History of Prime Ministers' Corridor of Oaks, Faulconbridge

Former Prime Minister Julia Gillard will become the 27th person to plant an oak in the Prime Ministers’ Corridor of the Oaks at Faulconbridge on July 27, 2017

The Corridor of Oaks honours the distinguished Australians who have led our nation since Federation and symbolises the continuity of the high office of prime minister in our democratic federation.

It also honours the memory and legacy of Sir Henry Parkes, Father of Federation, buried nearby.

This was the vision of Mr Joseph Jackson, MLA, former Lord Mayor of Sydney and resident of Faulconbridge who donated Jackson Park, part of Parkes’ original property, for the memorial corridor.

Jackson personally chose English oak because of its symbolic strength, durability and hardiness.  

Then Prime Minister, Mr Joseph Lyons, planted the first tree on Wednesday, September 12, 1934 while touring the Blue Mountains. His planting was not accompanied by the elaborate ceremony that future plantings enjoyed.

According to the Sydney Sun, Lyons planted a golden wattle, announcing that “the spirit of Parkes lives still”. The Sydney Morning Herald stated that he planted a golden maple. Obviously, neither reporter knew his trees.

The next tree planting ceremony on Saturday, June 29,1935 was a much grander ceremony.

Four oaks were planted that day. Lady Barton was the first to plant a tree, assisted by her daughter Mrs Maughan, in honour of her late husband, the first Prime Minister, Sir Edmund Barton, who had died in 1920 at the Hydro Majestic Hotel in Medlow Bath.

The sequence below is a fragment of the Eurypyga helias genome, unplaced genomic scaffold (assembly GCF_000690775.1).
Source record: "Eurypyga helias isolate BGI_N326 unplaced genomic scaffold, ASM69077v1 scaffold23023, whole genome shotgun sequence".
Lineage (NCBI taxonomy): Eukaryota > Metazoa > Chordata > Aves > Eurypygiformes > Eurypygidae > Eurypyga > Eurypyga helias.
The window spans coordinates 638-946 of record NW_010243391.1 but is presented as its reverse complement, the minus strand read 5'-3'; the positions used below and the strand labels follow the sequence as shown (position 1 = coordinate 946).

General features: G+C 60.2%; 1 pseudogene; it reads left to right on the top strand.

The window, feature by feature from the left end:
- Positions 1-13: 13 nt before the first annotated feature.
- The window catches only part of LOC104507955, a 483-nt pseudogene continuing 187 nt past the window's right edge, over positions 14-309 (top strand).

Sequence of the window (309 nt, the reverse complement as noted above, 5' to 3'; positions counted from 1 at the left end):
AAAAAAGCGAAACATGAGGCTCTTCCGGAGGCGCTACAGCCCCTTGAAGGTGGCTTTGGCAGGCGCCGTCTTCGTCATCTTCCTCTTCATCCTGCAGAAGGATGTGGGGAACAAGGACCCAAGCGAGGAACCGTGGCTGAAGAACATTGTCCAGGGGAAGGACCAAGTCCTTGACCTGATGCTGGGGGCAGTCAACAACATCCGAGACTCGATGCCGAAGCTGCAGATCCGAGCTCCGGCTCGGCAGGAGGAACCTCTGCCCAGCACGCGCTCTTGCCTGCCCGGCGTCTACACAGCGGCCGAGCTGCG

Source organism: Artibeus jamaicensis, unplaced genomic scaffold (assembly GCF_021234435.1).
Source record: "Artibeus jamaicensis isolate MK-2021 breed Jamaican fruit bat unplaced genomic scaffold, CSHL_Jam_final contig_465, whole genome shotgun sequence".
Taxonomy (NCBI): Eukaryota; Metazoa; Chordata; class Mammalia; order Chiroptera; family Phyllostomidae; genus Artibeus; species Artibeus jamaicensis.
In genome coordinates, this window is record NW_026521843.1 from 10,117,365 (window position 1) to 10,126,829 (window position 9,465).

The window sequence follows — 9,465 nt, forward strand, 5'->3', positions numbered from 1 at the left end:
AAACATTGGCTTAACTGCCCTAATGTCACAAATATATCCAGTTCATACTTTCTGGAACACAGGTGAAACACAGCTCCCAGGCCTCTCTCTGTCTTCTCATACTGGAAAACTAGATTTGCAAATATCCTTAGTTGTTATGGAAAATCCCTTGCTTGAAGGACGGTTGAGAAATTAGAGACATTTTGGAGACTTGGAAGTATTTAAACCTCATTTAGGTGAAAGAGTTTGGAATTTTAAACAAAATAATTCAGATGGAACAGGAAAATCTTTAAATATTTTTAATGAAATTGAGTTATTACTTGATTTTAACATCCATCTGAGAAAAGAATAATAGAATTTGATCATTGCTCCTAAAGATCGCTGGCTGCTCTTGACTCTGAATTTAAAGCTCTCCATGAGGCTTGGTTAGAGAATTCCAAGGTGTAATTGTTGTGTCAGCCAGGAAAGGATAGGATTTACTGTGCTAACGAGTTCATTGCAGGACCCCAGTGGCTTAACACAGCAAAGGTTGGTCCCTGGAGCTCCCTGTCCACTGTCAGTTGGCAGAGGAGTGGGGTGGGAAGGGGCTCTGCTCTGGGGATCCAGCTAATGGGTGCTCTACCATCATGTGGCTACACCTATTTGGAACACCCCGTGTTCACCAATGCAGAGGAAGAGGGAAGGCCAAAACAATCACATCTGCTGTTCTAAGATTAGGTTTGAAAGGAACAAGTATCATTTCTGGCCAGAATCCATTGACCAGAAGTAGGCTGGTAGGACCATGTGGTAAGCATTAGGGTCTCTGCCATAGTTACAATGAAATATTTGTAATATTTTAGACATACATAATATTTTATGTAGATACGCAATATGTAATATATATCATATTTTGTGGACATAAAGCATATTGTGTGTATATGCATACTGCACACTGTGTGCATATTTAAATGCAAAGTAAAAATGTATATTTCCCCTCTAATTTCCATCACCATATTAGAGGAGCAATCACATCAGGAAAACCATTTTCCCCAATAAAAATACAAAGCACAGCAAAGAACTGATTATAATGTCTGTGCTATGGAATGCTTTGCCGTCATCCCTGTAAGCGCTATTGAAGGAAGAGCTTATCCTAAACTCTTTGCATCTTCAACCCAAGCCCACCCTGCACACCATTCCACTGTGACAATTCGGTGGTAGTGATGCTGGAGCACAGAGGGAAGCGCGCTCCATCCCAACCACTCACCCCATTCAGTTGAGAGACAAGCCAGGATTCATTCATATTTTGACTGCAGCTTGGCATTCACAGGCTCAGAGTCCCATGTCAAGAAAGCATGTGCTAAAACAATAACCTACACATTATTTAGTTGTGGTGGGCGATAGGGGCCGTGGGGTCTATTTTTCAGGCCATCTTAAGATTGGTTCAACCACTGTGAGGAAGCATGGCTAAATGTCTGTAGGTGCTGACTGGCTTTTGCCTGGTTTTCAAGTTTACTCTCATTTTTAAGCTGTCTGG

Lady Reid planted a tree for her late husband, Sir George Reid. Both Mr John Watson and Sir Joseph Cook planted their trees themselves.

Joseph Jackson envisaged a lasting, growing monument. 

The next ceremony was held on Saturday, August 17, 1935 when Mr William M. Hughes planted the sixth tree. He spoke about the courage and tenacity which symbolised Australia from its foundation and begged that all Australians continue to have faith in the future of their country.

In 1939, the clouds of war were looming. Two ceremonies were held that year, firstly for Mr Stanley Bruce, later Viscount Bruce of Melbourne, in March and for Mr James Scullin and Mr Andrew Fisher, whose tree was planted by his wife, in September.

Bruce saw the corridor of oaks as a beacon of democracy.

Scullin remarked that the threatened democracy would prove triumphant over dictatorship, freedom over injustice and over lack of liberty and aggression.

Since 1939, all prime ministers have continued this tradition. With the planting of Ms Gillard’s oak, the corridor only needs trees for the two most recent prime ministers to be up to date.

Robyn Ridge is a member of Blue Mountains Historical Society.